Miucha’s passing, a legendary re-issue and Norman Gimble’s legacy. The final week of Bossa Nova’s 60th year brought events which will echo long past the iconic music style’s milestone moment.
By Scott Adams
On Wednesday, December 26th, the much-anticipated Brazilian reissue of João Gilberto’s classic Amoroso album was launched in its original vinyl format.
The LP is offered on 180-gram vinyl and was re-issued 42 years after its debut in 1977. Its release marks a crowning moment for Brazilian fans during Bossa Nova’s 60th year.
Amoroso ranks high on my ‘must have’ albums list. Read my ‘One Track Mind’ commentary here.
News of Miucha’s passing in Rio de Janeiro reached me the following day. Her given name was Heloísa Maria Buarque de Hollanda, sister to Chico Buarque and siblings, wife to João Gilberto and mother to Bebel Gilberto.
Born into a family of Brazilian music royalty and married into another, Miucha’s talent as a singer was often hidden in the shadows of both. Nothing could be more unfair.
One of the things that I like about Brazilian music is the sense of natural honesty that I get from it.
Not always true, to be sure. But if there was a poster child for the idea, then surely it would be Miucha.
I loved her singing, and I wasn’t alone: Miucha recorded three albums with Antonio Carlos Jobim. Name another singer who could say that.
Bebel was born to Miucha and João in New York, 1966 and she made her recording debut at age 11, at Miucha’s side for her mother’s first solo album.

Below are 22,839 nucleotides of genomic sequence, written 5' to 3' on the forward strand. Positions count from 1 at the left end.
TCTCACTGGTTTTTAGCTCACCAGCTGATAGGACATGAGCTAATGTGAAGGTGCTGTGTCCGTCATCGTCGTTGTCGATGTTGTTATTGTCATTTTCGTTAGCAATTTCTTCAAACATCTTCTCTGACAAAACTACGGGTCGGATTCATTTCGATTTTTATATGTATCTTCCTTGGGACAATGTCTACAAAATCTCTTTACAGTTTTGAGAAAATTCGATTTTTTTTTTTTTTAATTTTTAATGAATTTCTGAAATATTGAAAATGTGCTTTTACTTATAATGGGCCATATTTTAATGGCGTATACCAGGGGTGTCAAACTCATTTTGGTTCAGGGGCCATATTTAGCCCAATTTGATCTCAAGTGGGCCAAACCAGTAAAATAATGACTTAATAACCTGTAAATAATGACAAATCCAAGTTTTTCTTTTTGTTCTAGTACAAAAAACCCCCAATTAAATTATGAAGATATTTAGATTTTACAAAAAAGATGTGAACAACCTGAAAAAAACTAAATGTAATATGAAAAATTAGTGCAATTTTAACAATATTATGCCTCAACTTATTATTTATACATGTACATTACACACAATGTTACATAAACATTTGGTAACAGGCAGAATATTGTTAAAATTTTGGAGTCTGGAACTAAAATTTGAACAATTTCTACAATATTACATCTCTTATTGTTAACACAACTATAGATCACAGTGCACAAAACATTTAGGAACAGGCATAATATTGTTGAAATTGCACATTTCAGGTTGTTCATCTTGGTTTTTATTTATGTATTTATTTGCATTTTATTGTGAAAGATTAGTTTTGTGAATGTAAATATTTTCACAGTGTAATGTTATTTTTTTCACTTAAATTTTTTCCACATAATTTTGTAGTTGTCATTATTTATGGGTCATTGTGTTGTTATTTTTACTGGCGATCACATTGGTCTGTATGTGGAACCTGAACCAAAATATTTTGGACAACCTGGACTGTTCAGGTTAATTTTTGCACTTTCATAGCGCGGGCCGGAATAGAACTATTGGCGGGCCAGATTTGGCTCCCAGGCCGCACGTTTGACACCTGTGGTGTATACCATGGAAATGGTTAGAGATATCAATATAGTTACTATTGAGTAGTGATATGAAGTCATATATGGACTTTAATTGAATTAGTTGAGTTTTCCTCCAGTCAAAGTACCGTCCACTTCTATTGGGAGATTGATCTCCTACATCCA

In an interview with Kevin O’Donnell, Bebel said “[My dad] taught me to be a perfectionist. But my mother taught me how to lose it. And you can hear it in my music today, I think.”
Bebel will mourn her mother deeply. And I suspect that João will, too. They remained fast friends.
Miucha succumbed to cancer, at 81. In my book, she’ll always be one of the best and every time I play one of her songs, it never fails to make me smile.
Two days later, on December 29th, the passing of lyricist Norman Gimbel was made public. Gimble’s role in the worldwide popularity of Bossa Nova was pivotal and should not go unnoticed.
Gimbel created the English lyrics to several of Bossa Nova’s greatest songs.
‘The Girl From Ipanema’, ‘How Insensitive’ and ‘Meditation’ are three songs that transformed Antonio Carlos Jobim career – and his future.
Oh, and you can add ‘Summer Samba (So Nice)’ to Gimble’s list, too.
Brazilian songwriters have understandably struggled with the result of the English stories created from their original Portuguese intent.
It’s said that Jobim quarreled with lyricists often, and Ivan Lins didn’t care for how English lyrics transformed his ‘Começar de Novo’ from a breakup song into ‘The Island’ and its promise of love.
But the process mastered by Gimbel and others doesn’t just transform words, it impacts cultures and touches lives.
For many Brazilian artists and labels this is a lesson that all too often remain unlearned.
Norman Gimbel lived 91 years and in an ironic twist, Brazilian newspapers wrote about his lifework in Portuguese.